World Journal of AIDS, 2013, 3, 41-56 Published Online March 2013 ( 41
The Global HIV Archive: Facilitating the Transition from
Science to Practice of Efficacious HIV Prevention
Josefina J. Card, Emily N. Newman, Rachel E. Golden, Tamara Kuhn, Carmela Lomonaco
Sociometrics Corporation, Los Altos, USA.
Received December 14th, 2012; revised January 17th, 2013; accepted January 27th, 2013
This paper describes the development, content, and cap ab ilities of the online Global HIV Archive (GHA). With th e goal
of facilitating widespread adaptation and appropriate use of efficacious HIV prevention programs throughout the globe,
GHA has: 1) expanded and updated the search for HIV prevention programs originating in low-resource countries; 2)
identified those meritorious HIV prevention programs meeting established efficacy criteria of technical merit, replica-
bility, and positive outcomes; 3) prepared both implementation and evaluation materials from the efficacious programs
for public use; 4) developed interactive wizards or capacity-building tools to facilitate appropriate program selection,
implementation, and adaptation; 5) made the efficacious programs and accompanying wizards available to health prac-
titioners throughou t the globe in both printed and onlin e formats.
Keywords: HIV; Evidence-Based; Intervention; Prevention; Dissemination; International
1. Introduction
Despite promising developments in worldwide efforts to
address HIV/AIDS, the number of people living with
HIV continues to grow. According to the most recent
UNAIDS Report on the Global AIDS Epidemic, between
2001 and 2011, the number of people living with HIV
globally rose from 29.4 to 34 million. In 2011, an esti-
mated 2.5 million adults and children were newly in-
fected. More than 95% of people living with HIV/AIDS
reside in the middle- and low-resource regions of the
world. Sub-Saharan Africa, in particular, is home to more
than two-thirds (69%) of all infected adults and children.
The majority of infections worldwide are transmitted
heterosexually. In many regions, a significant proportion
of infections occur among sex workers, men who have
sex with men, and injection drug users [1]. Lack of ac-
cess to quality HIV prevention programs for at-risk and
vulnerable populations varies widely and contributes to
the continuance of the epidemic in low-resource coun-
tries [2]. With twelve (12) new HIV infections for every
six (6) individuals beginning an antiretroviral medication
regimen that potentially pr olongs life and prevents trans-
mission, access to proven HIV prevention remains a
pressing issue [3].
1.1. Efficacious Behavioral Prevention
Interventions Originating in Low-Resource
A large body of research has established the efficacy of
behavioral interventions in changing individuals’ risky
sexual or injection-related behavior in the United States
(US) [4-7]. Programs have been shown to change such
behaviors among heterosexual adults [8-12]; men who
have sex with men [13-16]; injection drug users [17,18];
young people [19]; and other high-risk populations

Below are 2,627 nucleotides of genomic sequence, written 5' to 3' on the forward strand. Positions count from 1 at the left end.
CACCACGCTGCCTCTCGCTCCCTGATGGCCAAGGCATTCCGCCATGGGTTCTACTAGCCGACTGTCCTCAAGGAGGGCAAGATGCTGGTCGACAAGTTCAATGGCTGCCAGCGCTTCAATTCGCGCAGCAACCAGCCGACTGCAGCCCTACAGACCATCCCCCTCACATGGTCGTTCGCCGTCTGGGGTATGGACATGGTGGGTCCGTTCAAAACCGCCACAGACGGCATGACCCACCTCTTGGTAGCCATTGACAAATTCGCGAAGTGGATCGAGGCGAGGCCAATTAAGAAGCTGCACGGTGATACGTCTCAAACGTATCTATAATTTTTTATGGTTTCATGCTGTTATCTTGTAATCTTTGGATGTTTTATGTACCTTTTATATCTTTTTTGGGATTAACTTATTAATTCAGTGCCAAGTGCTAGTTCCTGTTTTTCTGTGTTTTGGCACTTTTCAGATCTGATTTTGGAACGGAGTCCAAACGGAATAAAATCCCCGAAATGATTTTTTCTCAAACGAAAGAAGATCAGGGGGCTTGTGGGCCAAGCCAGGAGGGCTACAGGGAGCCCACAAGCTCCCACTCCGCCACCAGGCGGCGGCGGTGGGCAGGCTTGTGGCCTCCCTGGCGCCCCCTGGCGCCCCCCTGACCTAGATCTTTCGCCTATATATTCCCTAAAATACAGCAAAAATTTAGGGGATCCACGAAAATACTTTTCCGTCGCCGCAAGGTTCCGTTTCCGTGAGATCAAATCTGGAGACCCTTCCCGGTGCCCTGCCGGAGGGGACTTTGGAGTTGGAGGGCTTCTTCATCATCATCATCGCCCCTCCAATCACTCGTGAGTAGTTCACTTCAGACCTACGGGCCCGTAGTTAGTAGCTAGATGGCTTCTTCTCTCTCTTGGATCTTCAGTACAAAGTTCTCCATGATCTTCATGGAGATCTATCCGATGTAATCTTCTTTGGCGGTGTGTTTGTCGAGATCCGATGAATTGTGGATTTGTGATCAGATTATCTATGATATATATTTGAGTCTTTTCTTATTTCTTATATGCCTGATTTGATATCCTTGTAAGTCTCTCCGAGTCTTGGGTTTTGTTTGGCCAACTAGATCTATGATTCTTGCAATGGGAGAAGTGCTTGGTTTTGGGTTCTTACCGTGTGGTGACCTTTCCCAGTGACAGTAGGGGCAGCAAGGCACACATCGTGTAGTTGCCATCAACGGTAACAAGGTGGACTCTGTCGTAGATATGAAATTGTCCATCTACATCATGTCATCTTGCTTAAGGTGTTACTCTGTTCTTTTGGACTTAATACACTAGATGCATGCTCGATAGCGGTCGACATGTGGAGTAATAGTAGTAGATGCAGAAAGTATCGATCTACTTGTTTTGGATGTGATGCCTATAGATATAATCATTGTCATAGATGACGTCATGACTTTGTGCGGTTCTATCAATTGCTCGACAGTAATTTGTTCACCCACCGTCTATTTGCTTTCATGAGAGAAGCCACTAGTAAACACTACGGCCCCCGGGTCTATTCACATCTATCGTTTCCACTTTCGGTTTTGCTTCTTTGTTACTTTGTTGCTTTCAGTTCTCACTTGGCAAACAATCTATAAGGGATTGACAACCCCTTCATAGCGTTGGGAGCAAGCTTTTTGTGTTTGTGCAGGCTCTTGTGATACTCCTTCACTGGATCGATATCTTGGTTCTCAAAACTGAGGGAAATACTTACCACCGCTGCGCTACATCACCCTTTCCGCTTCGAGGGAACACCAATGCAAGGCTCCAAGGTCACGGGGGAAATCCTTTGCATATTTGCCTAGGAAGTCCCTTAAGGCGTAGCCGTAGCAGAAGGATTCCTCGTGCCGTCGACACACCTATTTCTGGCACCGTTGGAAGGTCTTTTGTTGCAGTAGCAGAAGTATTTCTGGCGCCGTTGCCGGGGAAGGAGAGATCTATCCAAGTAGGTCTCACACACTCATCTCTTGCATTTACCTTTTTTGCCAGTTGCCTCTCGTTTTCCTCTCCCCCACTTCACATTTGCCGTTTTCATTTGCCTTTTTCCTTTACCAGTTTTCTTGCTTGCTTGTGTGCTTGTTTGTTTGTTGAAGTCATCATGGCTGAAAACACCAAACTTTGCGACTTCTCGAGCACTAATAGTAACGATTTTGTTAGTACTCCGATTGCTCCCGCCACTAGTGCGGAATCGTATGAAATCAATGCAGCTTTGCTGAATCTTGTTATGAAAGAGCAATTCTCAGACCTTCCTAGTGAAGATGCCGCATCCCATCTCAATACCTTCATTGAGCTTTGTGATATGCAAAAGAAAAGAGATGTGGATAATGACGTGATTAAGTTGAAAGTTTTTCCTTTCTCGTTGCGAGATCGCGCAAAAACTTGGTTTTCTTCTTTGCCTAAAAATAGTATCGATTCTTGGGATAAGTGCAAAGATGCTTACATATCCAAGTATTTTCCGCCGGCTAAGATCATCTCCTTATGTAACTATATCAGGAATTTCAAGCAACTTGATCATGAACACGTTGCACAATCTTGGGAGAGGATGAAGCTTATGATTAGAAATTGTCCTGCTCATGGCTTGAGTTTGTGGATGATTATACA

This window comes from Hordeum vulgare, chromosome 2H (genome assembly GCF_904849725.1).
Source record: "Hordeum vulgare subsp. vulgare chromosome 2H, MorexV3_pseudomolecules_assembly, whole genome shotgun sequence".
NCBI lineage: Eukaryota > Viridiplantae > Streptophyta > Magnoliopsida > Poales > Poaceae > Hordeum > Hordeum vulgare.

[20-23]. Overall, the efficacious US-based intervention
programs are theory-driven and culturally tailored and
emphasize development of cognitive, social, and techni-
cal competencies associated with reducing risk [5,21,24-
For many years, the dissemination of intervention in-
formation was limited to evaluation reports, literature re-
views, or meta-analyses in journal articles and book cha-
pters, sources not typically read by prevention practitio-
ners [28,29]. However, recent advances in HIV preven-
tion technology transfer—a process by which efficacious
interventions are identified by researchers, translated for
practitioner audiences, dissemin ated, an d re-implemented
[30-32]—are beginning to bridge the gap between re-
search and practice [31,33]. The Centers for Disease
*The Global HIV Archive was produced with funds provided by the US
ational Institute of Mental Health under Grant R44MH082675-02A1
(Josefina J. Card, PhD, Principal Investigator).
Copyright © 2013 SciRes. WJA
The Global HIV Archive: Facilitating the Transition from Science to Practice of Efficacious
HIV Prevention Interventions
Control and Prevention (CDC) has established Replicat-
ing Effective Programs (REP), a collection of replication
kits for theory-based interventions with demonstrated
efficacy in reducing HIV risk behaviors in the US [32,34].
CDC also provides training and technical assistance to
support the implementation of evidence- based programs
through the Diffusion of Effective Behavioral Interven-
tions (DEBI) project [25,35,36]. Additionally, Califor-
nia-based Sociometrics Corporation, with funding from
the US National Institutes of Health, has established the
HIV/AIDS Prevention Program Archive (HAPPA) and
the Program Archive on Sexuality, Health and Adoles-
cence (PASHA). HAPPA and PASHA contain collections
of several dozen program packages that include every-
thing needed to replicate programs that have demon-
strated efficacy in preventing HIV or its risk-re- lated
behaviors among adults and youth in the US. They have
facilitated access by health practitioners to efficacious